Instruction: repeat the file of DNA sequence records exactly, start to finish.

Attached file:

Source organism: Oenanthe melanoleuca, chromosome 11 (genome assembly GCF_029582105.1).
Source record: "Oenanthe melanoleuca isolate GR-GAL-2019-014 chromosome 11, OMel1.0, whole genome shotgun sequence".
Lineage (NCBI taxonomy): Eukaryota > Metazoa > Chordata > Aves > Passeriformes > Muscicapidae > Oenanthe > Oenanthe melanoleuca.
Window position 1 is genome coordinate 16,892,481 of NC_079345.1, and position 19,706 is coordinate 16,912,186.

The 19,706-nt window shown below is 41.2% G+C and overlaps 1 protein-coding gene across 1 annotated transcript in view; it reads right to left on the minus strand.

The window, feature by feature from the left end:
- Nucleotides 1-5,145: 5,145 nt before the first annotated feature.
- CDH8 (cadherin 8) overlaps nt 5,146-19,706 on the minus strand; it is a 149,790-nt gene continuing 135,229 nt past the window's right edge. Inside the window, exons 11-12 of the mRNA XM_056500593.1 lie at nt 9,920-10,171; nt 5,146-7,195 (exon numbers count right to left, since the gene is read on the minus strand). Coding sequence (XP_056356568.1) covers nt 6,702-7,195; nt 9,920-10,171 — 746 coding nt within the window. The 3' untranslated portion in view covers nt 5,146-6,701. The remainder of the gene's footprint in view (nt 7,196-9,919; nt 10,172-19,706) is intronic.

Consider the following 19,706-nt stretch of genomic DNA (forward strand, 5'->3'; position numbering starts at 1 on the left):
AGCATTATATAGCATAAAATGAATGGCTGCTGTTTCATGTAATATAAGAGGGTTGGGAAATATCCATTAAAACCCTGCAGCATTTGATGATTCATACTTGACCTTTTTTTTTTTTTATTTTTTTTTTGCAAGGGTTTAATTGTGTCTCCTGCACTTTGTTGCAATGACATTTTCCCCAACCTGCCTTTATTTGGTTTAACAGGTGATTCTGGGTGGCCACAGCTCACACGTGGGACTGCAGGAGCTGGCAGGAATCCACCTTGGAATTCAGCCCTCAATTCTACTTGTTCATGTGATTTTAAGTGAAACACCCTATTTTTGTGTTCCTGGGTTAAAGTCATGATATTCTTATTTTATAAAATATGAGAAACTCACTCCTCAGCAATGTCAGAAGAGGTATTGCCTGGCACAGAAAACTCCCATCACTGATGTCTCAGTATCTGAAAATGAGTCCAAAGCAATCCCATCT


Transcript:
Source organism: Oenanthe melanoleuca, chromosome 11 (genome assembly GCF_029582105.1).
Source record: "Oenanthe melanoleuca isolate GR-GAL-2019-014 chromosome 11, OMel1.0, whole genome shotgun sequence".
Lineage (NCBI taxonomy): Eukaryota > Metazoa > Chordata > Aves > Passeriformes > Muscicapidae > Oenanthe > Oenanthe melanoleuca.
Window position 1 is genome coordinate 16,892,481 of NC_079345.1, and position 19,706 is coordinate 16,912,186.

The 19,706-nt window shown below is 41.2% G+C and overlaps 1 protein-coding gene across 1 annotated transcript in view; it reads right to left on the minus strand.

The window, feature by feature from the left end:
- Nucleotides 1-5,145: 5,145 nt before the first annotated feature.
- CDH8 (cadherin 8) overlaps nt 5,146-19,706 on the minus strand; it is a 149,790-nt gene continuing 135,229 nt past the window's right edge. Inside the window, exons 11-12 of the mRNA XM_056500593.1 lie at nt 9,920-10,171; nt 5,146-7,195 (exon numbers count right to left, since the gene is read on the minus strand). Coding sequence (XP_056356568.1) covers nt 6,702-7,195; nt 9,920-10,171 — 746 coding nt within the window. The 3' untranslated portion in view covers nt 5,146-6,701. The remainder of the gene's footprint in view (nt 7,196-9,919; nt 10,172-19,706) is intronic.

Consider the following 19,706-nt stretch of genomic DNA (forward strand, 5'->3'; position numbering starts at 1 on the left):
AGCATTATATAGCATAAAATGAATGGCTGCTGTTTCATGTAATATAAGAGGGTTGGGAAATATCCATTAAAACCCTGCAGCATTTGATGATTCATACTTGACCTTTTTTTTTTTTTATTTTTTTTTTGCAAGGGTTTAATTGTGTCTCCTGCACTTTGTTGCAATGACATTTTCCCCAACCTGCCTTTATTTGGTTTAACAGGTGATTCTGGGTGGCCACAGCTCACACGTGGGACTGCAGGAGCTGGCAGGAATCCACCTTGGAATTCAGCCCTCAATTCTACTTGTTCATGTGATTTTAAGTGAAACACCCTATTTTTGTGTTCCTGGGTTAAAGTCATGATATTCTTATTTTATAAAATATGAGAAACTCACTCCTCAGCAATGTCAGAAGAGGTATTGCCTGGCACAGAAAACTCCCATCACTGATGTCTCAGTATCTGAAAATGAGTCCAAAGCAATCCCATCT